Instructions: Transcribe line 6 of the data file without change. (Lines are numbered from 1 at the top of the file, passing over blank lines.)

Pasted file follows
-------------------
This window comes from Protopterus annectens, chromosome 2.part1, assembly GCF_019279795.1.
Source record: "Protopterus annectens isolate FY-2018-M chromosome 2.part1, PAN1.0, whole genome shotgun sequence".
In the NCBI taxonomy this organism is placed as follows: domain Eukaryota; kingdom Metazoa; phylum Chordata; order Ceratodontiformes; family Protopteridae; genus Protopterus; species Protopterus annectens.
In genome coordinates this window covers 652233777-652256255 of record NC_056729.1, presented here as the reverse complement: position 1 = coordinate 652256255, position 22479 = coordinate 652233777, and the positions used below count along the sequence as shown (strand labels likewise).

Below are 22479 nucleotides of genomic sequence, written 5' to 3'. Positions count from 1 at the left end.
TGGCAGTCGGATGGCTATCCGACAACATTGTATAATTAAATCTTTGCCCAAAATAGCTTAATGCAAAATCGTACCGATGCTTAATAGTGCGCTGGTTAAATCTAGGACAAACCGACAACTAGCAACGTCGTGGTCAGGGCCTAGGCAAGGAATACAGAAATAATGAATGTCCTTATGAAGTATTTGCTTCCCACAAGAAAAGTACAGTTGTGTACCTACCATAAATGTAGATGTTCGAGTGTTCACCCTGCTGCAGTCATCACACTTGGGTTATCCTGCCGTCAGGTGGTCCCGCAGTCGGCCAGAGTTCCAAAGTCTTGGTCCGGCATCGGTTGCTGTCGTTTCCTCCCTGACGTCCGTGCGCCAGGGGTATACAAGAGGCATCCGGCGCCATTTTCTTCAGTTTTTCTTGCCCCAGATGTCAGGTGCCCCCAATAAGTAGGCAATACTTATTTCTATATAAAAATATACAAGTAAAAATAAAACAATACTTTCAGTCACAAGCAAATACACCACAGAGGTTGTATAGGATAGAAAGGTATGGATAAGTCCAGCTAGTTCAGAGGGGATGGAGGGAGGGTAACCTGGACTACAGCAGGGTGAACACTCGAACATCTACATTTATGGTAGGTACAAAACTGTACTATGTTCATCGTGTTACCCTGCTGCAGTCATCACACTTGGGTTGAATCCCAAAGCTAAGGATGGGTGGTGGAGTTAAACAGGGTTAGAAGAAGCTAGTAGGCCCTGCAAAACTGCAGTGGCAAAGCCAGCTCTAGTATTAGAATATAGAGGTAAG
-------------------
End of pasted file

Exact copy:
TGGCAGTCGGATGGCTATCCGACAACATTGTATAATTAAATCTTTGCCCAAAATAGCTTAATGCAAAATCGTACCGATGCTTAATAGTGCGCTGGTTAAATCTAGGACAAACCGACAACTAGCAACGTCGTGGTCAGGGCCTAGGCAAGGAATACAGAAATAATGAATGTCCTTATGAAGTATTTGCTTCCCACAAGAAAAGTACAGTTGTGTACCTACCATAAATGTAGATGTTCGAGTGTTCACCCTGCTGCAGTCATCACACTTGGGTTATCCTGCCGTCAGGTGGTCCCGCAGTCGGCCAGAGTTCCAAAGTCTTGGTCCGGCATCGGTTGCTGTCGTTTCCTCCCTGACGTCCGTGCGCCAGGGGTATACAAGAGGCATCCGGCGCCATTTTCTTCAGTTTTTCTTGCCCCAGATGTCAGGTGCCCCCAATAAGTAGGCAATACTTATTTCTATATAAAAATATACAAGTAAAAATAAAACAATACTTTCAGTCACAAGCAAATACACCACAGAGGTTGTATAGGATAGAAAGGTATGGATAAGTCCAGCTAGTTCAGAGGGGATGGAGGGAGGGTAACCTGGACTACAGCAGGGTGAACACTCGAACATCTACATTTATGGTAGGTACAAAACTGTACTATGTTCATCGTGTTACCCTGCTGCAGTCATCACACTTGGGTTGAATCCCAAAGCTAAGGATGGGTGGTGGAGTTAAACAGGGTTAGAAGAAGCTAGTAGGCCCTGCAAAACTGCAGTGGCAAAGCCAGCTCTAGTATTAGAATATAGAGGTAAG